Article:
“Unfortunately, people who are in key decision-making positions in Greece, or in important organizations such as the Academy of Athens, have not realized that Greece is moving away from the development path and the need for substantial changes in the administrative organization, including modernization of management models in order to maintain a competitive position on the world stage, is becoming more and more urgent,” the Greek-American professor told TNH. “The global economy is growing primarily through technology, with the Biotechnology, Data Science and Artificial Intelligence industries at the heart of the technological revolution of our century.”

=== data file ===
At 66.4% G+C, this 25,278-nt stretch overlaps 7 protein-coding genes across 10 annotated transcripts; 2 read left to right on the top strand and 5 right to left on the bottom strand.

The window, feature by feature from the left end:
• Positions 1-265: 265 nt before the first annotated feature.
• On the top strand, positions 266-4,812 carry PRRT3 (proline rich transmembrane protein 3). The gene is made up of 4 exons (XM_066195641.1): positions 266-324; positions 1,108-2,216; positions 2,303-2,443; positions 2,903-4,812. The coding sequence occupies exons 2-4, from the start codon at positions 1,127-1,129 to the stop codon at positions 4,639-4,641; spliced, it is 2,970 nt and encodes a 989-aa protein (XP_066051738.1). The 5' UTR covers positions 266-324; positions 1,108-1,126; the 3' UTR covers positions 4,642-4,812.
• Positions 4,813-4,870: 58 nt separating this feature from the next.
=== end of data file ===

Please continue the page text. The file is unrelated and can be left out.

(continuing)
Kyrpides continued: “Greece has the potential to play an important role in this development and shaping of the new world, especially due to the fact that several Diaspora Greeks already hold important positions in this technological revolution. The challenge for our country is, how will it utilize the ‘brilliant minds’ of the Diaspora, and what incentives will it offer to encourage them to return and contribute to the development of their homeland. I personally know many of these ‘brilliant minds’, who have the potential to transform Greece from a passive to a leading position on the world stage. The motivations are obviously not primarily salary related, as the financial constraints of our country are well known. What is required is freedom of movement and decision-making and execution of ideas so that they can actively contribute to the transformation of the country, freeing it from the obstacles of graft, corruption, and nepotism that keep it captive to practices of the past.”